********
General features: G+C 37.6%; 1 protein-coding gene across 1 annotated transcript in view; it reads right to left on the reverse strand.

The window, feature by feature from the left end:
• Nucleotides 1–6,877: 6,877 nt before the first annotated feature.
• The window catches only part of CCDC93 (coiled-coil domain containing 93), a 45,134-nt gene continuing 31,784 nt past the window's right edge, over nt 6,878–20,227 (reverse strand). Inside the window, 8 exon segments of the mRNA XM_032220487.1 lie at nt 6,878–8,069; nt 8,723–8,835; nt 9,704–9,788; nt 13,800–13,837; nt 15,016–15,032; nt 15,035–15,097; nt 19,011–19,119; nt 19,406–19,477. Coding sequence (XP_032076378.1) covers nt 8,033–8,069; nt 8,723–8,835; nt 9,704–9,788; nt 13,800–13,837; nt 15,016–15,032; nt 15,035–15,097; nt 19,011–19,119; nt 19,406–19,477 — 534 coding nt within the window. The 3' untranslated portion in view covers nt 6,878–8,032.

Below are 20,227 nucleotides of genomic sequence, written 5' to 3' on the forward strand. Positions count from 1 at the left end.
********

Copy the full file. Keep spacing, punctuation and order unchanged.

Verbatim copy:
General features: G+C 37.6%; 1 protein-coding gene across 1 annotated transcript in view; it reads right to left on the reverse strand.

The window, feature by feature from the left end:
• Nucleotides 1–6,877: 6,877 nt before the first annotated feature.
• The window catches only part of CCDC93 (coiled-coil domain containing 93), a 45,134-nt gene continuing 31,784 nt past the window's right edge, over nt 6,878–20,227 (reverse strand). Inside the window, 8 exon segments of the mRNA XM_032220487.1 lie at nt 6,878–8,069; nt 8,723–8,835; nt 9,704–9,788; nt 13,800–13,837; nt 15,016–15,032; nt 15,035–15,097; nt 19,011–19,119; nt 19,406–19,477. Coding sequence (XP_032076378.1) covers nt 8,033–8,069; nt 8,723–8,835; nt 9,704–9,788; nt 13,800–13,837; nt 15,016–15,032; nt 15,035–15,097; nt 19,011–19,119; nt 19,406–19,477 — 534 coding nt within the window. The 3' untranslated portion in view covers nt 6,878–8,032.

Below are 20,227 nucleotides of genomic sequence, written 5' to 3' on the forward strand. Positions count from 1 at the left end.